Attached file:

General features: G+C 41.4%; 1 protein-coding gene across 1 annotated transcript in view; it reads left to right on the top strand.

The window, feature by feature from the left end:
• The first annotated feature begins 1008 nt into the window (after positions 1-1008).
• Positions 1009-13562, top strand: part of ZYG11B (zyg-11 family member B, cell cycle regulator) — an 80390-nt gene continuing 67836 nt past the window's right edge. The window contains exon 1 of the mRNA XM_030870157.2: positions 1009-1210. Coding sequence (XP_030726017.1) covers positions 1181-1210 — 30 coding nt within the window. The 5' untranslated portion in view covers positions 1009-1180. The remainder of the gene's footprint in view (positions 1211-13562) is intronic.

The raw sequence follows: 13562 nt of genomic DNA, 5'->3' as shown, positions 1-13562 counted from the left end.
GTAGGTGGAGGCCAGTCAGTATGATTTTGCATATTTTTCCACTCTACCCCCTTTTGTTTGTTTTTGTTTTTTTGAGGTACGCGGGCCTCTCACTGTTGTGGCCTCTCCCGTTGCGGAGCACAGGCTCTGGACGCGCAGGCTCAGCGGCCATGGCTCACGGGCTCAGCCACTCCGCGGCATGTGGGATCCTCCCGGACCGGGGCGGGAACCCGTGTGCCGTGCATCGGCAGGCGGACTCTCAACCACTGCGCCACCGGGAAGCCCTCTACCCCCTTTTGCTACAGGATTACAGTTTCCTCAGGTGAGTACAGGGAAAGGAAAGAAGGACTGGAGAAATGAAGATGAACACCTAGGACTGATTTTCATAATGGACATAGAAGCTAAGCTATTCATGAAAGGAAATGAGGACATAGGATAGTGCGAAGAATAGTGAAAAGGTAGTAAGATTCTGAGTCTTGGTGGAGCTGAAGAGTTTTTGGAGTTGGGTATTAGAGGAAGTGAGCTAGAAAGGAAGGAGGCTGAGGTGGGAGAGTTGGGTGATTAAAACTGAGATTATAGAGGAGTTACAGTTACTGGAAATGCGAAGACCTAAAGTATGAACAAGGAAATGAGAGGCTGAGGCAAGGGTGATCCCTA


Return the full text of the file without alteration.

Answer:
General features: G+C 41.4%; 1 protein-coding gene across 1 annotated transcript in view; it reads left to right on the top strand.

The window, feature by feature from the left end:
• The first annotated feature begins 1008 nt into the window (after positions 1-1008).
• Positions 1009-13562, top strand: part of ZYG11B (zyg-11 family member B, cell cycle regulator) — an 80390-nt gene continuing 67836 nt past the window's right edge. The window contains exon 1 of the mRNA XM_030870157.2: positions 1009-1210. Coding sequence (XP_030726017.1) covers positions 1181-1210 — 30 coding nt within the window. The 5' untranslated portion in view covers positions 1009-1180. The remainder of the gene's footprint in view (positions 1211-13562) is intronic.

The raw sequence follows: 13562 nt of genomic DNA, 5'->3' as shown, positions 1-13562 counted from the left end.
GTAGGTGGAGGCCAGTCAGTATGATTTTGCATATTTTTCCACTCTACCCCCTTTTGTTTGTTTTTGTTTTTTTGAGGTACGCGGGCCTCTCACTGTTGTGGCCTCTCCCGTTGCGGAGCACAGGCTCTGGACGCGCAGGCTCAGCGGCCATGGCTCACGGGCTCAGCCACTCCGCGGCATGTGGGATCCTCCCGGACCGGGGCGGGAACCCGTGTGCCGTGCATCGGCAGGCGGACTCTCAACCACTGCGCCACCGGGAAGCCCTCTACCCCCTTTTGCTACAGGATTACAGTTTCCTCAGGTGAGTACAGGGAAAGGAAAGAAGGACTGGAGAAATGAAGATGAACACCTAGGACTGATTTTCATAATGGACATAGAAGCTAAGCTATTCATGAAAGGAAATGAGGACATAGGATAGTGCGAAGAATAGTGAAAAGGTAGTAAGATTCTGAGTCTTGGTGGAGCTGAAGAGTTTTTGGAGTTGGGTATTAGAGGAAGTGAGCTAGAAAGGAAGGAGGCTGAGGTGGGAGAGTTGGGTGATTAAAACTGAGATTATAGAGGAGTTACAGTTACTGGAAATGCGAAGACCTAAAGTATGAACAAGGAAATGAGAGGCTGAGGCAAGGGTGATCCCTA